With this winter recorded as being the warmest ever, at least in the US, partly because climate change, some of you may be sad that we didn’t get the white Christmas so sought-after. Well, for SAD people, the warmer weather might be a blessing. Here is what the seasonal affective disorder is about, and why people are sad in the winter.
El Niño and its effects on the weather
Even though this is the warmest winter recorded to date in some parts of the world, some American citizens at least will be overwhelmed by the furious weather changes brought on by El Niño’s persistence.
As it threatens to block out the sun behind a curtain of clouds and precipitations, El Niño will bring forth sadness and distress, wherever it may go. But probably not in the way you’re thinking.
SAD – seasonal affective disorder
The seasonal affective disorder, or SAD – for short, is a subspecies of depression, which like its parent, affects more women than men, at a ratio of 4 to 1.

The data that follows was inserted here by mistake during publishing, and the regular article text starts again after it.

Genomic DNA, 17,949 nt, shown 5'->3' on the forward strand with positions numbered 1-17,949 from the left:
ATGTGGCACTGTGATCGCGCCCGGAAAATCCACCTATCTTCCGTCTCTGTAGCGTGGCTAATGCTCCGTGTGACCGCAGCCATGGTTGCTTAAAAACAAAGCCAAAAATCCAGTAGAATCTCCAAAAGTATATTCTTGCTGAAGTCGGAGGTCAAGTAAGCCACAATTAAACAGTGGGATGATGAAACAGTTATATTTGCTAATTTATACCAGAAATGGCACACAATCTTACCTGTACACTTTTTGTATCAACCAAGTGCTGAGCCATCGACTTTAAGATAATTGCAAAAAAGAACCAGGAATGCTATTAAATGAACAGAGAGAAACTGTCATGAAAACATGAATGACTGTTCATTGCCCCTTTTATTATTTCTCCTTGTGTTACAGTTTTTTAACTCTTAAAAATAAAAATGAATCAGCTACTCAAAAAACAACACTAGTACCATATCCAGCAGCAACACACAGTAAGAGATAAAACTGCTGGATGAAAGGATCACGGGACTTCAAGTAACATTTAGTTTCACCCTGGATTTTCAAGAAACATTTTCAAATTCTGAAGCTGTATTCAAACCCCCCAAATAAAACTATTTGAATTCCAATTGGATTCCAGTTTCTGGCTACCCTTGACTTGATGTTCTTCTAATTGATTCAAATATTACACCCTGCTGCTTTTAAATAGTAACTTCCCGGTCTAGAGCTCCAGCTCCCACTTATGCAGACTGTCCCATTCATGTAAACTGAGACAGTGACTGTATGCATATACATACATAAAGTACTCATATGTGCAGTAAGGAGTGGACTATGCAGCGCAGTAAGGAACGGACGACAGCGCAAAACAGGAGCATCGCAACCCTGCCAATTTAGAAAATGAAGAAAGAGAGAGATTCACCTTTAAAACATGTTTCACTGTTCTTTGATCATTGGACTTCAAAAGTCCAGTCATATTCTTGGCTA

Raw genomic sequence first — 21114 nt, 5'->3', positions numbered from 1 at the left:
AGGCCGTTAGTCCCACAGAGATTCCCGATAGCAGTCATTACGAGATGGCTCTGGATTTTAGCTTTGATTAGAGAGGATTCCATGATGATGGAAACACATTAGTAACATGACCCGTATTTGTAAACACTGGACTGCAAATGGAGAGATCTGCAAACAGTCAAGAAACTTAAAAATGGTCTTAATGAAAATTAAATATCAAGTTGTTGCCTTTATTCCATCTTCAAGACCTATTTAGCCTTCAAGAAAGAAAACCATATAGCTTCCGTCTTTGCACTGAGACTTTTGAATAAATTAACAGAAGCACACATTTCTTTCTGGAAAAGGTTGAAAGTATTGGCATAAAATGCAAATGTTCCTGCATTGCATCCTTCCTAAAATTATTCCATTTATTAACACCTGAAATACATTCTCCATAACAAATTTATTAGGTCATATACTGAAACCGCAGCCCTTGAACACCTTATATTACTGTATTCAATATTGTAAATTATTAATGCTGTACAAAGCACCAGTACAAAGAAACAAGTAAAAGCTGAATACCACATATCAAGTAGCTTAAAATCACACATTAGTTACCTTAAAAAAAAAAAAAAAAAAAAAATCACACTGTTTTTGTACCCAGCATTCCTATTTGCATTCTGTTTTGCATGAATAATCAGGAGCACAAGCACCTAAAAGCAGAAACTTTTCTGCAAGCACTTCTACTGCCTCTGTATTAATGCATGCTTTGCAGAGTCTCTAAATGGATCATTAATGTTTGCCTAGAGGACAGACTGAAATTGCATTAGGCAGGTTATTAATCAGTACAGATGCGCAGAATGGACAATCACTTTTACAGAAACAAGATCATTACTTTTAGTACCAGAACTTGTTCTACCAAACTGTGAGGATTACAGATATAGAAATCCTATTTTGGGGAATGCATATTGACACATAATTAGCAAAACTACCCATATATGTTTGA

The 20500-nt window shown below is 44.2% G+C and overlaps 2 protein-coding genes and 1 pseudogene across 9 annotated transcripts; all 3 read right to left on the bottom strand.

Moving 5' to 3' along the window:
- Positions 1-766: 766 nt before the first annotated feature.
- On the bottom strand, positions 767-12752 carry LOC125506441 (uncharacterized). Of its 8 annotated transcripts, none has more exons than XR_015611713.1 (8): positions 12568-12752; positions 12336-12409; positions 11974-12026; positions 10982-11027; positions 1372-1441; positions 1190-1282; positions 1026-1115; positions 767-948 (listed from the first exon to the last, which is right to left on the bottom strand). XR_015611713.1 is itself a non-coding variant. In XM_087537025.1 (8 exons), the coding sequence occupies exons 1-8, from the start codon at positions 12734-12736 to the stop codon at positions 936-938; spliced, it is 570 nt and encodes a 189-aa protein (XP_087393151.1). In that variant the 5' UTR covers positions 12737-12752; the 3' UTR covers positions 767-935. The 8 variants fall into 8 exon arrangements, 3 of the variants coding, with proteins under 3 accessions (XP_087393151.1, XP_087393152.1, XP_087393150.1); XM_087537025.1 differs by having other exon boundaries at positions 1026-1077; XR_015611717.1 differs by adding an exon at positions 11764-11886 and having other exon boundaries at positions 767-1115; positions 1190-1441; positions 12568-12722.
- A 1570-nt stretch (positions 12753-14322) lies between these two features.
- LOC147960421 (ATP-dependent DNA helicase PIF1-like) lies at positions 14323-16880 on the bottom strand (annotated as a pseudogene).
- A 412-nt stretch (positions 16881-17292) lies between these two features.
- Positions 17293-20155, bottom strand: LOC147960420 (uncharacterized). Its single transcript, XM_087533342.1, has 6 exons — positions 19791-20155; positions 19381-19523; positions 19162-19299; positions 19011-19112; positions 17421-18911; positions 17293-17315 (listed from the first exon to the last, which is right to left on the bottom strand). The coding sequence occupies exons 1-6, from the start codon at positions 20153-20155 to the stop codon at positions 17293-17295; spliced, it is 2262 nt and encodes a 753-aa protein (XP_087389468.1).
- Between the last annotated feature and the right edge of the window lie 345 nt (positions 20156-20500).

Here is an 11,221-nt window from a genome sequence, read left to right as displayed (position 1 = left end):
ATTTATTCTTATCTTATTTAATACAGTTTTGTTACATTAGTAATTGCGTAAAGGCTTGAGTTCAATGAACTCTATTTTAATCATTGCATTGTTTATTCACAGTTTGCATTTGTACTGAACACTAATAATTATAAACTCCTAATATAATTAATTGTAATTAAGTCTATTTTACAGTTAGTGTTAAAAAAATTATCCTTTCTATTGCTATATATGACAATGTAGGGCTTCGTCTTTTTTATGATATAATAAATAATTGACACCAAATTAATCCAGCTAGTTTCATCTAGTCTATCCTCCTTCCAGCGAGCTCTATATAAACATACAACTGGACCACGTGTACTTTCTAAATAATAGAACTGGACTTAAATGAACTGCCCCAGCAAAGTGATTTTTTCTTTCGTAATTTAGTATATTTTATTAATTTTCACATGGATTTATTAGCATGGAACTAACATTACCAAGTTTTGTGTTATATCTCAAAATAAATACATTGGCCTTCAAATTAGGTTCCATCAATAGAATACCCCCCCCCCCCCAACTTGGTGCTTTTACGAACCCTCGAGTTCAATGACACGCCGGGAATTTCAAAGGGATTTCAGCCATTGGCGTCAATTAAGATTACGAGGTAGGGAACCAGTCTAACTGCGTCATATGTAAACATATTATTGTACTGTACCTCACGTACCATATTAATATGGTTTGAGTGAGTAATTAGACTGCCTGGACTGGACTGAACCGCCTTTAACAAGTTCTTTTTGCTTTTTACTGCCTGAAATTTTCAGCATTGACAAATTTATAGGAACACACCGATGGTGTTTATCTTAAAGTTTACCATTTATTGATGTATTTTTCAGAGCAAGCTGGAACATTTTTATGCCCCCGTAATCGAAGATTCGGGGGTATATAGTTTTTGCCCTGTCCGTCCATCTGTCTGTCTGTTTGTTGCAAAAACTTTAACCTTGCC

Its symptoms manifest pretty much just like regular depression; what makes it different is that it has a time of the year when it wreaks havoc on the sufferer’s psyche.
The disorder is mainly brought on by the lack of a natural source of light. So, of course, during autumn and winter, people tend to be affected by the seasonal depression.
SAD is a combination of psychological and biological symptoms, like loss of appetite, sadness, low energy, depression, desperation, as well as a weird craving for carbs.
Most experts agree that SAD is dependent on the afflicted person’s internal clock. As we are generally used to getting a dose of sunlight when we wake up, it’s only natural that we feel different in the winter, when the sun comes out much later.
How to stop being sad in the winter
Some of the experts recommend either making time to go out in the sun for a bit before actually starting your day, and if that doesn’t fit in your schedule they recommend you find a light source as close to the sun’s natural light as possible.
Other experts recommend therapy, as well as other various methods of dealing with low-level depression – exercising, writing, eating well, talking to those close to you, and other methods.
Image source: Wikimedia